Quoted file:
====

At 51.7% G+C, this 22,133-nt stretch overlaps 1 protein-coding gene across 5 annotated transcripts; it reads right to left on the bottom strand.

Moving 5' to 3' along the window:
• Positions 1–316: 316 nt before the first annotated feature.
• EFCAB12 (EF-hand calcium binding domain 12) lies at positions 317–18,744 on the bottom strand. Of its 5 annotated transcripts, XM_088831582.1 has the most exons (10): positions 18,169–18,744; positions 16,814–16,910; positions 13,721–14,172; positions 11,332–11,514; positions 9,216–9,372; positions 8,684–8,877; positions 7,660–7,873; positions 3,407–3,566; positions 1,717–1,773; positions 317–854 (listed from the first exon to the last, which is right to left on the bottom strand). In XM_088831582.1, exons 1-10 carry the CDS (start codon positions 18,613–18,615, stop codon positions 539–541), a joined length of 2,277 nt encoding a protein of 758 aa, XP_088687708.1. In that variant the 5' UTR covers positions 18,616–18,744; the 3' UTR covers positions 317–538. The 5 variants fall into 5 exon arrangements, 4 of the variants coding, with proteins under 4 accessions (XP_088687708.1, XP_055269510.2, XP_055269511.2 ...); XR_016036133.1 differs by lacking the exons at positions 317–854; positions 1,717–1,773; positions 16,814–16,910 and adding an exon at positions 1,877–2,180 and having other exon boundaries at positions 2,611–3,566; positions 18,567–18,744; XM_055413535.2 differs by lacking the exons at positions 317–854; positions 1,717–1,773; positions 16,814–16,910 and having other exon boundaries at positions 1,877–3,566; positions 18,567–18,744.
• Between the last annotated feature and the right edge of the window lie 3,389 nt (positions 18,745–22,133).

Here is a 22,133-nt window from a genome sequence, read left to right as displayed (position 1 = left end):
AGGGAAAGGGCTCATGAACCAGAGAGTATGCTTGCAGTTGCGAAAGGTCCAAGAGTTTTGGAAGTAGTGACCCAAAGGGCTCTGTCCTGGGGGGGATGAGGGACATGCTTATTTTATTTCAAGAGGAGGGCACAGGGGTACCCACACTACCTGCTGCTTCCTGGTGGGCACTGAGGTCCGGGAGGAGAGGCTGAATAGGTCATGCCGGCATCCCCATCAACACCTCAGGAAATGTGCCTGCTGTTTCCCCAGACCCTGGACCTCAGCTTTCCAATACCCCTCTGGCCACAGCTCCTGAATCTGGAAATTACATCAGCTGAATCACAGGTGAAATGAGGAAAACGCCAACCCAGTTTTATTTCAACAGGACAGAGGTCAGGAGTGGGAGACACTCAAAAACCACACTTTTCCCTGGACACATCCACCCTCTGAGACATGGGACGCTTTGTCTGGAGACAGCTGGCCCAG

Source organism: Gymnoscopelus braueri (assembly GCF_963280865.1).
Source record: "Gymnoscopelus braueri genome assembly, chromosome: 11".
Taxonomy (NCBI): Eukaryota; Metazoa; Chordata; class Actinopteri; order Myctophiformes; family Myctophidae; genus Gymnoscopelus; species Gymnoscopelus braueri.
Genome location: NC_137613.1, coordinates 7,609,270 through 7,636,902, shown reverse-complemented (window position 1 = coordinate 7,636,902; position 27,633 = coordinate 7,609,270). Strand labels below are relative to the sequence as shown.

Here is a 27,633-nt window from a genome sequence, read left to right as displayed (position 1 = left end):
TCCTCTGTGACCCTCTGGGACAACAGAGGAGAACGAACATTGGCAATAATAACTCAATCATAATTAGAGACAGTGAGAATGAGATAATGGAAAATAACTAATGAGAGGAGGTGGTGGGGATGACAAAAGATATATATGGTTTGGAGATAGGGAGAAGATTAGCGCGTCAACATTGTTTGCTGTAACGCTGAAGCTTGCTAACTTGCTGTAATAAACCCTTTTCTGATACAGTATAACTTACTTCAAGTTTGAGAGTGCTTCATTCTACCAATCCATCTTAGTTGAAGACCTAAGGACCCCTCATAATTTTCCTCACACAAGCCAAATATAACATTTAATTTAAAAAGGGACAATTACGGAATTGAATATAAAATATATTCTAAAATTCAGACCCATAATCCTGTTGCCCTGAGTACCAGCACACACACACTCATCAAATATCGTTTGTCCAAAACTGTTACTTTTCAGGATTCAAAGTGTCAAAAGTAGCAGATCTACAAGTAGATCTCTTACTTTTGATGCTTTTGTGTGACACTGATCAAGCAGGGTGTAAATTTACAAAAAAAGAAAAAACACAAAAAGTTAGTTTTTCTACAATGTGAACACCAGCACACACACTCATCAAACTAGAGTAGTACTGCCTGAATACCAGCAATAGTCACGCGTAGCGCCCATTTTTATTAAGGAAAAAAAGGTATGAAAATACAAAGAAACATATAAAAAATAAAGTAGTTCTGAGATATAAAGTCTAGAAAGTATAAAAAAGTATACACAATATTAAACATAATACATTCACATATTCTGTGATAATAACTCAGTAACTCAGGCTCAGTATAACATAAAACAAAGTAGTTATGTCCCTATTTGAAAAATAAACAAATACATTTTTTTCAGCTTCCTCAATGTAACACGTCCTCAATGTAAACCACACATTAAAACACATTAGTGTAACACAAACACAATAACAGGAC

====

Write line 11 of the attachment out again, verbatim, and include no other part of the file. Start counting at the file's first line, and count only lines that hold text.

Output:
Genome location: NC_137613.1, coordinates 7,609,270 through 7,636,902, shown reverse-complemented (window position 1 = coordinate 7,636,902; position 27,633 = coordinate 7,609,270). Strand labels below are relative to the sequence as shown.